Gaza: Major General Yom Tov Samia said that war with Hamas is “inevitable,” and Ehud Barak told Hamas to “watch their step, and not to cry crocodile tears if they force [us] to take action.” Weak, Ms. Narwani, very weak. Another war might be inevitable, in some peoples’ opinions, but that doesn’t back up her thesis: That Israel is just waiting for another shot at Gaza.

Lebanon: Israel has definitely been threatening Hezbollah. But, as Ms. Narwani conveniently forgets, Hezbollah has been threatening Israel too. And they have been doing it for years, not just since they were elected. Let’s not forget that Hezbollah (which Narwani calls a “resistance group",” resistance to what?) is an organization that is considered to be illegal by UN Resolution 1559, as you can read in the first link above.

Iran: I don’t really need to provide examples of Iranian leaders making inflammatory statements and speeding up their nuclear program, do I? Israel is not motivated by paranoia here, though Ms. Narwani swears that Iran’s nuke program is just “civilian.” And she also ignores most of the world sanctioning Iran too, I see. Perhaps they are all victims of the Zionist conspiracy?

Turkey: The best example Ms. Narwani can find is an Israeli diplomat (Ayalon) humiliating a Turkish envoy. Definitely a dick move on his part, but he also apologized after the rest of the Israeli government demanded he do so. Things between Israel and Turkey have been rocky, definitely, but Israel was certainly not the one who began the latest diplomatic crisis, and they certainly aren’t threatening Turkey with violence.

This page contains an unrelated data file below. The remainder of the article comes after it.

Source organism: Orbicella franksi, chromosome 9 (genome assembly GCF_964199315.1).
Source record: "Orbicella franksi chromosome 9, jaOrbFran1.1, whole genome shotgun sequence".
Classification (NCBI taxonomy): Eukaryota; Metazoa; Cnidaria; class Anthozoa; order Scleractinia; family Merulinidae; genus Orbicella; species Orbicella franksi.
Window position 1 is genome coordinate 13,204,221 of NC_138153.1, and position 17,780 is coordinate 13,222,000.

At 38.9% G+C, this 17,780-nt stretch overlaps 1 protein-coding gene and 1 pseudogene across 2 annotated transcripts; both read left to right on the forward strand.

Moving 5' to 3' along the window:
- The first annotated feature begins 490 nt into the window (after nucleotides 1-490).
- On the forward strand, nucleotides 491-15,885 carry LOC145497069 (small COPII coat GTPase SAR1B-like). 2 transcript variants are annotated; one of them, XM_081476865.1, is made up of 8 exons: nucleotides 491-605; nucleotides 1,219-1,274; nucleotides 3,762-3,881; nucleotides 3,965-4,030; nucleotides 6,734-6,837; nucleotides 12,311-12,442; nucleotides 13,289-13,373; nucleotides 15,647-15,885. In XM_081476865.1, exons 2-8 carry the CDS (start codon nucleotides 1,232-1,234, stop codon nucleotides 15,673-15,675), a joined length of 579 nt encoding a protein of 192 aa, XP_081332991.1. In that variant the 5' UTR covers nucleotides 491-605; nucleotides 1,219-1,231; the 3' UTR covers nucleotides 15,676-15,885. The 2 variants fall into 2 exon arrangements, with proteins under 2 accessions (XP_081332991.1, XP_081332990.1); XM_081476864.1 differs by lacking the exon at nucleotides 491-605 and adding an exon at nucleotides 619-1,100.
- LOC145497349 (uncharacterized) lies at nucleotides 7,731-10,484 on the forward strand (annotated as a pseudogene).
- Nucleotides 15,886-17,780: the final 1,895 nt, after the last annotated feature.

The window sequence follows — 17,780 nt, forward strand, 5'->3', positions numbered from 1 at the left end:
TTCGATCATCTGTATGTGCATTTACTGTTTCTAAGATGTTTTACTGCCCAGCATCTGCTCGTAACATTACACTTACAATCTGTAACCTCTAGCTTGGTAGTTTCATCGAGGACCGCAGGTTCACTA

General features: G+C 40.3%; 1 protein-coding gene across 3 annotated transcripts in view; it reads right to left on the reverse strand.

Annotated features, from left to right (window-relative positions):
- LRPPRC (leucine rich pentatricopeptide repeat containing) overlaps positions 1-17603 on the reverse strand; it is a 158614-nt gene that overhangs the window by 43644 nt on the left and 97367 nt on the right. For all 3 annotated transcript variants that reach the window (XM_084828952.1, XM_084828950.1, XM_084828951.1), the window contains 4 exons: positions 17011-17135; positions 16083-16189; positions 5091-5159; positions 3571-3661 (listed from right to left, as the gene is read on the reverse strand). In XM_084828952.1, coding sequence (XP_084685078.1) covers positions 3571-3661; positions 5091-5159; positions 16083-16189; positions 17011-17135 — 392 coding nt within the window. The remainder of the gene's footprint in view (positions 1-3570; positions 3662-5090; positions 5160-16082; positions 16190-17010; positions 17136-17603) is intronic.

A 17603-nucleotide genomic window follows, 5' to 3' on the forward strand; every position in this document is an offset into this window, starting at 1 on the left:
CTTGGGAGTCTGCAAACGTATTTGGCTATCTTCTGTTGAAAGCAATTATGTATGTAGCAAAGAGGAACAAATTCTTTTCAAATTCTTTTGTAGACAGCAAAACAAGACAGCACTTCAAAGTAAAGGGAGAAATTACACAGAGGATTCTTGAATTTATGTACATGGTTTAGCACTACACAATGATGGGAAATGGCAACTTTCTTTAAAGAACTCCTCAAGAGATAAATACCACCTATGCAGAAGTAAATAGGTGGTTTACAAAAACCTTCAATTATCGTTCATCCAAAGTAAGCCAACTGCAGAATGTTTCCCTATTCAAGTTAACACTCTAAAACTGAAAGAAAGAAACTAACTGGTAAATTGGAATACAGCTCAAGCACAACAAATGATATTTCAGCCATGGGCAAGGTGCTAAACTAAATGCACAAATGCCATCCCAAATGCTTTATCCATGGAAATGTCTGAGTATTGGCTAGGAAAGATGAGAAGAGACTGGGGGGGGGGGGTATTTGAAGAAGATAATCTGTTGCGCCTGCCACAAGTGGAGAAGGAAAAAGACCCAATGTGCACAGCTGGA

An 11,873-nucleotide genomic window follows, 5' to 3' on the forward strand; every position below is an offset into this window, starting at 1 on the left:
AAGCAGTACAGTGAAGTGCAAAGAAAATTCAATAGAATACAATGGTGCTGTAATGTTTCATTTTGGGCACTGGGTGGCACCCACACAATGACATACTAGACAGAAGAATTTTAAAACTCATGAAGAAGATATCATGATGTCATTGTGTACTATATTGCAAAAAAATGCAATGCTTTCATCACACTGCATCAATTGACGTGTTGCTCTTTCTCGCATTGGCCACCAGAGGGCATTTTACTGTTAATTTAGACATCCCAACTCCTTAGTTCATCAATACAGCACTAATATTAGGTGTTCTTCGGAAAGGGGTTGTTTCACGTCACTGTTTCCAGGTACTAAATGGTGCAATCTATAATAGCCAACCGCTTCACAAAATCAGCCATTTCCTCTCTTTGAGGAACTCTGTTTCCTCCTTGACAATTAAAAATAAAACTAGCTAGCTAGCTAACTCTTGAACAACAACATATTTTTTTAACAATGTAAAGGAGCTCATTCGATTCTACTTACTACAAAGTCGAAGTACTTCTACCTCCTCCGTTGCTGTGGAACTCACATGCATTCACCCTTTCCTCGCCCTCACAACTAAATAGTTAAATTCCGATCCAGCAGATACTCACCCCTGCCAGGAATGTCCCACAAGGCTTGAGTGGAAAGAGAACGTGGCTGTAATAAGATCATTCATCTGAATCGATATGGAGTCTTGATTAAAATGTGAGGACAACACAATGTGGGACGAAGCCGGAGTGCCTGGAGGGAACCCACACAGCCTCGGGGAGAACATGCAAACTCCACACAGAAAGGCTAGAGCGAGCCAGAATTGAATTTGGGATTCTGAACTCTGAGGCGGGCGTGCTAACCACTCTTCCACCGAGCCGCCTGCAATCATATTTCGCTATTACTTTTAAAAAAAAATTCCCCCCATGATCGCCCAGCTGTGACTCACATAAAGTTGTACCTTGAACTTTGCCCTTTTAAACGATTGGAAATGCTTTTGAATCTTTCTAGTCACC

Ms. Narwani concludes with citing Gideon Levy (explains a lot) and makes the same accusations anti-Zionists always do: Israel exploits the Holocaust, Israel is too paranoid, Israel is trying to deflect attention, etc. It’s nothing we haven’t heard before, and it’s still just as weak. Ms. Narwani’s latest anti-Israel screed is more lovingly detailed than usual, but it’s still built on a weak foundation: It’s all just her own opinion. There is no actual facts backing up that Israel is becoming “unhinged” and will fight anyone for no reason at all. If she could provide some, she would have.